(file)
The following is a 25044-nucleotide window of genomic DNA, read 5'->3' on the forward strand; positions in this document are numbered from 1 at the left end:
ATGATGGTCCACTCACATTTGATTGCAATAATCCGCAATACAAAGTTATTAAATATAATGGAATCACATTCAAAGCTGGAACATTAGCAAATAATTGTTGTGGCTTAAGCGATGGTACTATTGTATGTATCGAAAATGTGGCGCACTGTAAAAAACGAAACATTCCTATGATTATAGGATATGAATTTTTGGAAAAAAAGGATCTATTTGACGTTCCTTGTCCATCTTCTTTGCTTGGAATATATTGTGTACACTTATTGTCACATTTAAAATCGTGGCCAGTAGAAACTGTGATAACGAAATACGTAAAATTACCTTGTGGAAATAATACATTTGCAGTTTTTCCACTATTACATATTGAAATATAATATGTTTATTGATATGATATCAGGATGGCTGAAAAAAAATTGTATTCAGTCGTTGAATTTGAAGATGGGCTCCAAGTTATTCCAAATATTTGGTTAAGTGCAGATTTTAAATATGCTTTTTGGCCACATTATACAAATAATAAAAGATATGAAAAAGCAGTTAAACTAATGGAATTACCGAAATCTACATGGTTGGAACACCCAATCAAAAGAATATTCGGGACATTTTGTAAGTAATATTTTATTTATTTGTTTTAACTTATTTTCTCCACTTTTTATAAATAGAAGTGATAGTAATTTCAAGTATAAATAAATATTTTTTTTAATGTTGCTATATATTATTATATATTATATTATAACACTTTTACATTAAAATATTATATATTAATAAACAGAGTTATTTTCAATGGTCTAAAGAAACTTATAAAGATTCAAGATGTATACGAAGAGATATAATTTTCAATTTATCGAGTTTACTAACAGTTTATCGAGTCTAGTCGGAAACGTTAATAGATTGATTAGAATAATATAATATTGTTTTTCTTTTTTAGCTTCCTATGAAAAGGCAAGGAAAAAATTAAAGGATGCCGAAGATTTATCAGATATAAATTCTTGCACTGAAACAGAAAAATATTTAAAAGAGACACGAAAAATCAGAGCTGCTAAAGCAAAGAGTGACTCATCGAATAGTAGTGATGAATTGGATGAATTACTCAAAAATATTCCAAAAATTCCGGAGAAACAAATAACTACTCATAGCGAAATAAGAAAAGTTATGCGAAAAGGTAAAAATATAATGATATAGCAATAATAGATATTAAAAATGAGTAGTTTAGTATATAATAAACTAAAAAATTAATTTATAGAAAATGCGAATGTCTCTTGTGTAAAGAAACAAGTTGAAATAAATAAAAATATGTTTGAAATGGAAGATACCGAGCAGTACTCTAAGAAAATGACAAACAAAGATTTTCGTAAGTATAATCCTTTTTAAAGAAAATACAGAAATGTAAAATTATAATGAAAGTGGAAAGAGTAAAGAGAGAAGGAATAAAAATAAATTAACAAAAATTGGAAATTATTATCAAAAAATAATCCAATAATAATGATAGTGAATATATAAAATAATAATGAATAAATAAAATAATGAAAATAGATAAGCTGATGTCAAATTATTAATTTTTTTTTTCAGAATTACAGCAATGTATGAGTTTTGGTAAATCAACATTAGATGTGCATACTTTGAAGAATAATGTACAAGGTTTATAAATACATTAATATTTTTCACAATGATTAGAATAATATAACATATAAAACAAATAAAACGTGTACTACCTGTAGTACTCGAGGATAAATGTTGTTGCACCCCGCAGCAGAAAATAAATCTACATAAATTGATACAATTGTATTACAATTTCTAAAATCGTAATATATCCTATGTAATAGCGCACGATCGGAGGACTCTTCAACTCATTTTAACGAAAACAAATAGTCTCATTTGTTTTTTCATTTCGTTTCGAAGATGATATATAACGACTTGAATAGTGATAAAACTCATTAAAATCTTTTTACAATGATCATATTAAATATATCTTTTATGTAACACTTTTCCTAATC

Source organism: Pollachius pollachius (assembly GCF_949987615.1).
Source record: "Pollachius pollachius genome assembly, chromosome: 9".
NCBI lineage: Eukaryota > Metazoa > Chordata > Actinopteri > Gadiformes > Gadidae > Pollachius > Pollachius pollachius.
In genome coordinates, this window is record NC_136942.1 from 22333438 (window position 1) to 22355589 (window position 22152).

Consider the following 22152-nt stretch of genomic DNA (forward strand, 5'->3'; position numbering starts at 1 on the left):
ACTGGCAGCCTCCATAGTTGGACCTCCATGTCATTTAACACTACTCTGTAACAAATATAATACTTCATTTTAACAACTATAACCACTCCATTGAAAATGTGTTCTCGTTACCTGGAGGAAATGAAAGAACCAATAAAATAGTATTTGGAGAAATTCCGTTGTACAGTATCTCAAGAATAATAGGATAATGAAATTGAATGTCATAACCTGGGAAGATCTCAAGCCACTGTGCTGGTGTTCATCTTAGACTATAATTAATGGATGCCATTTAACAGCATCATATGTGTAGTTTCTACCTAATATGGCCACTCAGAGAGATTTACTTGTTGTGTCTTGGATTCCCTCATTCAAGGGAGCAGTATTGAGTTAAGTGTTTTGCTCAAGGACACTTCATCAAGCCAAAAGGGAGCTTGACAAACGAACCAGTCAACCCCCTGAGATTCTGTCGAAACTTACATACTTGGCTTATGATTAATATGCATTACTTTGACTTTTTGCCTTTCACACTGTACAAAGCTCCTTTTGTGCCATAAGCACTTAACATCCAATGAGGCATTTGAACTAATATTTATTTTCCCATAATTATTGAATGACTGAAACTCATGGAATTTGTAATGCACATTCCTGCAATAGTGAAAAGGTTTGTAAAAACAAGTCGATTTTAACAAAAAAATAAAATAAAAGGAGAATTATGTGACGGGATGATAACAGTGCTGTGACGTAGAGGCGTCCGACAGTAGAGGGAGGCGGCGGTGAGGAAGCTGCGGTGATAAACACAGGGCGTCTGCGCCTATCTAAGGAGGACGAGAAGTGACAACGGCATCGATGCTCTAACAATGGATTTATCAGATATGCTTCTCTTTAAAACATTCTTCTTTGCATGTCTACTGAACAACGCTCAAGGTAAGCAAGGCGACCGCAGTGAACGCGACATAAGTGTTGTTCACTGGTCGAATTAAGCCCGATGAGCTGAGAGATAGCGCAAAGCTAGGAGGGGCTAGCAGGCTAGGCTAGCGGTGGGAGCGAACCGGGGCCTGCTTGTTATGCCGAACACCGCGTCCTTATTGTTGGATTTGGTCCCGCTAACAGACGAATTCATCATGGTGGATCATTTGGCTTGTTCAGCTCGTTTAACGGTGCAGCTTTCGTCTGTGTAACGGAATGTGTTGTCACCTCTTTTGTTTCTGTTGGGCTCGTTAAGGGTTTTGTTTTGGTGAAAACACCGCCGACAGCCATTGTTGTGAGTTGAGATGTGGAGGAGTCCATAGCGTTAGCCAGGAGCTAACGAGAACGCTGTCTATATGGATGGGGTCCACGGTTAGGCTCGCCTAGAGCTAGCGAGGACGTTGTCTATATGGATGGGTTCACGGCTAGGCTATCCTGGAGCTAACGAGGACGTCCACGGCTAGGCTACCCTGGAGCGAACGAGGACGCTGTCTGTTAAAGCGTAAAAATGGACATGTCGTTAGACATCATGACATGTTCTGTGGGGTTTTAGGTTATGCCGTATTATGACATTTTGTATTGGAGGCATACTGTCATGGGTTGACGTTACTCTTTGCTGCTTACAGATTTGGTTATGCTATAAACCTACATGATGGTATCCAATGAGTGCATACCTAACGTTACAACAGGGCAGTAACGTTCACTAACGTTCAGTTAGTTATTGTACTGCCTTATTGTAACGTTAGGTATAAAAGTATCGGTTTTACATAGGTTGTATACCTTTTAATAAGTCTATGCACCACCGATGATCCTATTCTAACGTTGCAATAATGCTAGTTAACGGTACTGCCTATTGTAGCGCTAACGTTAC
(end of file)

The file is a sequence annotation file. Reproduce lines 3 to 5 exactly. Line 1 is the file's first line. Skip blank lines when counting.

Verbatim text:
Source organism: Pollachius pollachius (assembly GCF_949987615.1).
Source record: "Pollachius pollachius genome assembly, chromosome: 9".
NCBI lineage: Eukaryota > Metazoa > Chordata > Actinopteri > Gadiformes > Gadidae > Pollachius > Pollachius pollachius.